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EU delegation due in Donegal next week over defective concrete crisis

A delegation from the European Parliament is due to arrive in Donegal next week to investigate the defective concrete crisis.

According to the Mica Action Group (MAG), they are due here on Monday as part of a three-day mission. The objective of the delegation is to fact find and form a complete picture of the impact and issues of the crisis in order to compile a comprehensive report which can be submitted to the EU Commission. The international team of MEPs from Spain, Estonia, Latvia and Ireland will be headed up by Chair Ms Dolors Monserra. They will witness the devastating consequences of the disaster first hand. The trip will include visits to impacted homes, other affected buildings plus an extensive series of discussions and interviews with homeowners and campaigners across affected counties. They will also speak to scientists, engineers, political and administrative representatives.

Representations to the EU Parliament were spearheaded by campaigner Joe Morgan two years ago in collaboration with petitioning homeowners, University of Ulster researchers Prof. Paul Dunlop and Dr. Eileen Doherty of MAG and the support of the Left Group of MEPs.

Following the initial presentations made to the EU Petitions Committee by Joe Morgan and Ann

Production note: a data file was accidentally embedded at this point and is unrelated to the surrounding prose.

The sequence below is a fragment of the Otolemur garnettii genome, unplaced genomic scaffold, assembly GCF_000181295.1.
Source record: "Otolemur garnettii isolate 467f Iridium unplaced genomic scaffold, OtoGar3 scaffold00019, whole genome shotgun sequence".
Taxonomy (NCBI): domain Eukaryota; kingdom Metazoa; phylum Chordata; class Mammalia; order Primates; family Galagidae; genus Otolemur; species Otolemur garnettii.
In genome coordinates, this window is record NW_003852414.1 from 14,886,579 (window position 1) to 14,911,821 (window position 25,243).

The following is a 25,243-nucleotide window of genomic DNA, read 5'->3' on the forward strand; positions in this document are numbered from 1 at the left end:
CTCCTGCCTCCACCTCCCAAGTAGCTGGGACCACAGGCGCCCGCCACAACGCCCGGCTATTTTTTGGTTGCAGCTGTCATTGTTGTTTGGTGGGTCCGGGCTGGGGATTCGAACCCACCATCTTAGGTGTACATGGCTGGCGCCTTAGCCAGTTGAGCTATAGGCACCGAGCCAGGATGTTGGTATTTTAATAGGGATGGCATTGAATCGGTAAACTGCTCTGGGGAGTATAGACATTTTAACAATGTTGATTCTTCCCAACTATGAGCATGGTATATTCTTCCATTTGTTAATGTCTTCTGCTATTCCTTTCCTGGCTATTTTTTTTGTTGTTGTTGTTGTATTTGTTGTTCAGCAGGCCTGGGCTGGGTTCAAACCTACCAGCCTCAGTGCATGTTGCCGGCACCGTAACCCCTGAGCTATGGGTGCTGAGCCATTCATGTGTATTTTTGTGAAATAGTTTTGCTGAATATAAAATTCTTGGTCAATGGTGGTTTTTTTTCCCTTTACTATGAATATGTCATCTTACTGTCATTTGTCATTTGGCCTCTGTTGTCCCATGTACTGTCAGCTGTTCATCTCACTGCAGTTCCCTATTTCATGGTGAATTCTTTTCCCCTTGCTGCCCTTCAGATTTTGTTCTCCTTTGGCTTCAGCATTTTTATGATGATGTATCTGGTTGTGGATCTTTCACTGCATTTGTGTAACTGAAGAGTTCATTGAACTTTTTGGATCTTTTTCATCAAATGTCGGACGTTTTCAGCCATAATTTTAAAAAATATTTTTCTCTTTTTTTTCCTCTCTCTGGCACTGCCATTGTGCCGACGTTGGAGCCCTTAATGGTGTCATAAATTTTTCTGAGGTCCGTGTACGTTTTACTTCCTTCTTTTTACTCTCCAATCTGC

Owens in 2021, MEP Luke ‘Ming’ Flanagan then worked with MEP Sira Rego, Left group coordinator, to request the committee undertake a mission to Donegal to see the devastation for

themselves. With agreement from the other political groups in the EU Parliament, the fact-finding delegation was approved.

“The EU Delegation visit to Donegal has been over two years in the making following the initial submission of eight petitions to the EU Parliament,” Mr Morgan states.

“In November 2021 we travelled to Brussels where impacted homeowners presented to the EU Petitions Committee. The committee decided unanimously to leave the Petitions Open for further investigation. A visit from an EU delegation is by no means a guarantee. The fact that we have managed to secure the mission is an indication of the seriousness and scale of the Defective Concrete Crisis. It is clearly a concern to legislators that it has been escalated to the highest level of the EU Parliament.”

 The visit, he added, has been designed to ensure that the EU delegates are left in no doubt of the shattering impact of this catastrophe first hand – not only the destruction of our homes and other affected buildings, but also the emotional, physical and financial damage it has wrought on our communities by being allowed to persist unaddressed for so long.

The EU delegation are required to write up a comprehensive account of their observations, which can then be submitted to the EU Commission.

“It is our hope that this report, together with two EU complaints, submitted within the same timeframe, will be enough to spur the EU Commission into discussion with the Irish Government to provide effective remediation to impacted families and ensure this crisis cannot continue to the next generation of Irish citizens hoping to own their own homes.”